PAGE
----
Posted By Merrill P., Vestavia Hills, AL : 9:49 PM ET
Peggy, this is nothing to get partisan about. I commented above that Ga had to man up and pay for this stuff years ago, and the biggest obstacle was well-intentioned local commissioners and mayors who didn't want taxpayers stuck with a big bill. The voters had to be reached and shown the safety and convenience vs higher sales tax or millage before the local pols could help. A president is not a pontifex.
Posted By Bubba, Swainsboro GA : 9:54 AM ET
LA I-10 Twin Span Bridge-- Engineeers are limiting trucks to 70,00 pounds to cut down on the damage to the metal panels. However I don't see where the trucks are being checked for weight prior to accessing the bridge. In addition the speed limit on the the bridge is 45 mph in direction. The bridge was badly damaged by Hurricane Katerina. DOTD engineers are inspecting the bridge DAILY and closing lanes as required for almost daily repairs. How safe is this bridge? Check out DOTD website.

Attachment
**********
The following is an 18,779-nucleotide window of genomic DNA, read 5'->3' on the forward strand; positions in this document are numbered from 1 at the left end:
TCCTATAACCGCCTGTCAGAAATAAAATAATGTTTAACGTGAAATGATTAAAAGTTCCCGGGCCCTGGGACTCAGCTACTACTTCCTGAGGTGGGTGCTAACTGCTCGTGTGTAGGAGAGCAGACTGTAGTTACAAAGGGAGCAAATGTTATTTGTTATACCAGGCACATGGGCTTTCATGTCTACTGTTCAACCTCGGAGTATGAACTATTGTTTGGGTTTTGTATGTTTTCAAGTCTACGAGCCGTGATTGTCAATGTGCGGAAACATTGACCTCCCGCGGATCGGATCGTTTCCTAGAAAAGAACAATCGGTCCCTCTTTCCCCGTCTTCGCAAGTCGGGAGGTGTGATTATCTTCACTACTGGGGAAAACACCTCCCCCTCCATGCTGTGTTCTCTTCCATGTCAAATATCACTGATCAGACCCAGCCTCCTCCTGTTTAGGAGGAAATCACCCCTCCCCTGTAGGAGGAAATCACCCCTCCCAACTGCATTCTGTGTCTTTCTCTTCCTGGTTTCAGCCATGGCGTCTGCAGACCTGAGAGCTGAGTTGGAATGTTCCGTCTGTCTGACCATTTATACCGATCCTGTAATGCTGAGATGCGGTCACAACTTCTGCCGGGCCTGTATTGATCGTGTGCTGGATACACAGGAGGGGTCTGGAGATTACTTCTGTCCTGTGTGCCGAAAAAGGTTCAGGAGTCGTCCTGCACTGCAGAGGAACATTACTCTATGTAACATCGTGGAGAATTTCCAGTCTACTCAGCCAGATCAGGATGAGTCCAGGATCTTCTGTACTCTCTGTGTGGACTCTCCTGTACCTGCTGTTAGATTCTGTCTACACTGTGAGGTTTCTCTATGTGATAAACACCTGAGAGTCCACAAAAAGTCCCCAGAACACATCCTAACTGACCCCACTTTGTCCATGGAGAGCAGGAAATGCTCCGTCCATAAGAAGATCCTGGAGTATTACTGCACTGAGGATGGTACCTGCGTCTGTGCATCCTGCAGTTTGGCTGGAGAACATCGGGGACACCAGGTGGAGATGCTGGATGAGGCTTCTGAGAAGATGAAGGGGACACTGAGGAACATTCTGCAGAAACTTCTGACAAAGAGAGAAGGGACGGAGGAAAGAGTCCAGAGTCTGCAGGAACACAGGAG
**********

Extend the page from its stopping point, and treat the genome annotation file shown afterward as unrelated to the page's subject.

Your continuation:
Posted By Mary Ann Quirin : 11:55 PM ET
I find myself wondering if it would have made any difference if fuel efficiency standards would have been increased years ago. Greater fuel efficiency would have put lighter cars on the roads, reducing the wear and tear on roads and bridges. Perhaps the bridge in the twin cities would still be standing...
Posted By Barry : 1:35 PM ET